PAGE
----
Princess Diana Returns, in a Russian Ballet

The late Princess Diana will soon be dancing in a Russian ballet. What a headline! And like most strange stories about Princess Diana, there is a grain of truth amid the mystery.

In this case, a Russian theater company is preparing to perform a new British ballet on the life and death of Diana, princess of Wales, titled "A Princess of Modernity."

The ballet was written by British psychologist and composer Keith Hearne, who told ABC News, "The ballet depicts the story of a girl who marries a 'prince of tradition.' She becomes the 'princess of modernity.'

"However, her modern attitudes clash with those of the prince. The girl will not conform to the expected role, the prince does not change, and so the inevitable breakup is enacted -- followed by unexpected tragedy."

Hearne also told ABC News about his reaction to Diana's death, "She was a young person, a remarkable woman, her humanity influenced the whole world."

He added, "When she died, it was a shock to me, it was a shock to many people, many hundreds of millions all over the world. And it touched on something that was spiritual in us all. So that was the spark for the ballet within me. I knew I had to write something about this. It has taken me many years, but it's now ready and available."

The Diana ballet will be performed initially by the Premiera company in Moscow, and is expected to open at the Stanislavsky Nemirovich-Danchenko Theatre in the fall.

Ilse Liepa, a principal ballerina for the Bolshoi ballet, will reportedly take the lead in the production. Organizers have not decided who will play the prince of tradition (undoubtedly meant to be Prince Charles).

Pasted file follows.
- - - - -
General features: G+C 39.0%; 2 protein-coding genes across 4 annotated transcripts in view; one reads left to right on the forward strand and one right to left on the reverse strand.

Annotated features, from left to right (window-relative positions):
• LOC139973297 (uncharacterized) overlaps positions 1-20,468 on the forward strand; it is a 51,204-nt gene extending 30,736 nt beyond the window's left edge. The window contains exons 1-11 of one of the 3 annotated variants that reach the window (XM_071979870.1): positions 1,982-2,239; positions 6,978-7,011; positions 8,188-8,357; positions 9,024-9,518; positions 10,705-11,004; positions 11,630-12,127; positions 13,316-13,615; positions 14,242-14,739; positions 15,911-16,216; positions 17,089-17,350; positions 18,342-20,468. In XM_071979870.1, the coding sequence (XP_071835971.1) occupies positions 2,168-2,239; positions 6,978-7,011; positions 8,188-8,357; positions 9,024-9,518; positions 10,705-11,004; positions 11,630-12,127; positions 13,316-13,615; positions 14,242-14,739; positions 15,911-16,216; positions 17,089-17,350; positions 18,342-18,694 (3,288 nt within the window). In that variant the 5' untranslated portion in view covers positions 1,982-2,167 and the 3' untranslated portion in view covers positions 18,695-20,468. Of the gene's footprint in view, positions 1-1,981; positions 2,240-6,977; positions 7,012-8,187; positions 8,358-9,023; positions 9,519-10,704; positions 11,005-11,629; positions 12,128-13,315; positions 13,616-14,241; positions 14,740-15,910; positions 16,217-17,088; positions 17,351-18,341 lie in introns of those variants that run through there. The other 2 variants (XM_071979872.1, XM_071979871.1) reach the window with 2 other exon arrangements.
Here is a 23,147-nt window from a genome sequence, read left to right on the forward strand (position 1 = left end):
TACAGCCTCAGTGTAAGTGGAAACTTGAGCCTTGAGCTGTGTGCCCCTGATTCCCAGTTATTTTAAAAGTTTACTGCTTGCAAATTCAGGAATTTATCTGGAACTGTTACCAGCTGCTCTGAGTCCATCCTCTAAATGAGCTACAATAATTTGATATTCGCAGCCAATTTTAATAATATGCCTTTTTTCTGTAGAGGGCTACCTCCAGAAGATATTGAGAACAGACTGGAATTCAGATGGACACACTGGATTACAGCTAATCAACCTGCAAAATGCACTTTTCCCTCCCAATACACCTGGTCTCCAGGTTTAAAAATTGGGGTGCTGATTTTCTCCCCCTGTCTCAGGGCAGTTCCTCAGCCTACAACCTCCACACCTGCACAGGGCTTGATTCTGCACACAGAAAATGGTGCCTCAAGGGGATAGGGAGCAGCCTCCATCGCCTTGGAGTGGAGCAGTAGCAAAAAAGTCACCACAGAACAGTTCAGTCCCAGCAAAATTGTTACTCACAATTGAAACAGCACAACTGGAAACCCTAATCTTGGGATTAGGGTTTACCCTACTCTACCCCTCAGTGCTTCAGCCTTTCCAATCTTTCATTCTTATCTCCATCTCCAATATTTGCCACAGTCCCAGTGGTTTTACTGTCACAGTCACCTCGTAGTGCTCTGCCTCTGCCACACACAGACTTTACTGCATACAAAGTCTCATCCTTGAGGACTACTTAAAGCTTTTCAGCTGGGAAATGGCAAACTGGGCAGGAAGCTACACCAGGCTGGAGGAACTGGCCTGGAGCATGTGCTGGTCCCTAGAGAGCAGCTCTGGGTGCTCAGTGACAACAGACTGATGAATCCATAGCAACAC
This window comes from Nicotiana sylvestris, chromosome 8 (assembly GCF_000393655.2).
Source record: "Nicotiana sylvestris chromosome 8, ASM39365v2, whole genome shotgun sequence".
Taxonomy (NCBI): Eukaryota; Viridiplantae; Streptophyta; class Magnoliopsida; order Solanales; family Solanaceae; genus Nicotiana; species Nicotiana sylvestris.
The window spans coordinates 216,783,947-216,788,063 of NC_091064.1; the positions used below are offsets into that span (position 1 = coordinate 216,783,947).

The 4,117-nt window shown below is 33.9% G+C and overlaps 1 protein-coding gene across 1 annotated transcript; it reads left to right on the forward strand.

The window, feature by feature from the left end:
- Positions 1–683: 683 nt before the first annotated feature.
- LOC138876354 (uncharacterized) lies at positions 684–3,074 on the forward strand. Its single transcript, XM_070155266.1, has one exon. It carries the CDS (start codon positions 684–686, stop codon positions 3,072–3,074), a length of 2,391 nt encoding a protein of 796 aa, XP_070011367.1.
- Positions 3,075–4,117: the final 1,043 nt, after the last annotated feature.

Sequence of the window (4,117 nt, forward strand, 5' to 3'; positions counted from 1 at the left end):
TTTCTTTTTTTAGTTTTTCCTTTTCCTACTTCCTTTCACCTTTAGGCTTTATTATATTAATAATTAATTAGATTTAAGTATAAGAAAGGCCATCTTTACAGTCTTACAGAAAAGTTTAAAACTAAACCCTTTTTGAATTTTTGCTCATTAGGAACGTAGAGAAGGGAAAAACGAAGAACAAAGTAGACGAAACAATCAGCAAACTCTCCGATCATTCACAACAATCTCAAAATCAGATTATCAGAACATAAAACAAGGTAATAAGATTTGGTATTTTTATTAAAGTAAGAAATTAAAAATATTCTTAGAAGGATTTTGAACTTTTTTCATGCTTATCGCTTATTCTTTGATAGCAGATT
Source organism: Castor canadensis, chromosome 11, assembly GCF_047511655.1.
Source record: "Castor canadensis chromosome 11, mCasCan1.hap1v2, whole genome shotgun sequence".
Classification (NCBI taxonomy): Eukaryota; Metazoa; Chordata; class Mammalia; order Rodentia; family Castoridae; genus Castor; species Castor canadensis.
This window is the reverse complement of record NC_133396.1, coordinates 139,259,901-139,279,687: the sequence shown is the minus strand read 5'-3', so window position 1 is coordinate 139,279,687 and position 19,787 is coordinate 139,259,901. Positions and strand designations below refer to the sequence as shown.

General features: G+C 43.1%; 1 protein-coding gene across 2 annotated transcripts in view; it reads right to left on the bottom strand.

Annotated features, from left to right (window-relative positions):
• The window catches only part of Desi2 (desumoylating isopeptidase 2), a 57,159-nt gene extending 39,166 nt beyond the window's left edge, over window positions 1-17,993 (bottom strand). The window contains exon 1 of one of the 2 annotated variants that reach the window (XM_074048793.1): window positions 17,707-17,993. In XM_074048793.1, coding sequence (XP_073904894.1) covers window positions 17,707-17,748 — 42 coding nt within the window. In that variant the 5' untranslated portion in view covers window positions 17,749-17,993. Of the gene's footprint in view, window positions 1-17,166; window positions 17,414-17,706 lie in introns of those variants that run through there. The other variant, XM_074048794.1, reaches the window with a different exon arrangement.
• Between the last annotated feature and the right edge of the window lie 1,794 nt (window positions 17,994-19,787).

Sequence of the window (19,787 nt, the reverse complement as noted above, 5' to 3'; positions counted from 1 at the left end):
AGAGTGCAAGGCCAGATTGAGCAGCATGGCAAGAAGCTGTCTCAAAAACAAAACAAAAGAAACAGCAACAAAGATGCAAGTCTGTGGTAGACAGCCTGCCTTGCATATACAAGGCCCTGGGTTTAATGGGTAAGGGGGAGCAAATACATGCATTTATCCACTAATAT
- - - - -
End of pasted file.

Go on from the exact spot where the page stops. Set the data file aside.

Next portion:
Olga Lyakina, the general director of Premiera, told ABC News that Liepa was chosen for the main role "because she will be able to reflect Diana's beauty, her personality and all her subtleties through her movement and dancing."

Some of the 32 pieces, according to the ballet Web site, include "Dance of the young Princess-to-be," in which a young dancer portrays the princess in her childhood taking a ballet lesson. There are bursts of her individuality.

"Dance of the Prince of Tradition," reveals the prince's introspective nature. "The Children's Princess" shows the princess playing with children and remembering her own initial happiness with the prince. In "Love and Sadness," the royal relationship is shown collapsing, causing causing the princess much emotional hurt. A mandolin is used to express the princess's emotions in this piece.

That's quite a posthumous promotion. Diana may have been dubbed "the people's princess," but she was not a queen.

If all this sounds almost as if Diana has come back to life, in a way she has -- at least in the media.

Even in death, she still sells all kinds of publications. The British tabloid media is slowly working itself into a frenzy as it prepares for August 31, 2007, the 10th anniversary of Diana's death in a car crash in Paris.

In Russia, Olga Lyakina told ABC News that "Diana has many fans. Russian visitors to London often buy souvenirs of the princess when they are there."

"In fact," Lyakina added, "I personally know people who keep photographs of Diana in their homes. They appreciate her beauty, the difficulties she faced, and all that she did for society."

The reasons for the continued high interest are at least twofold.

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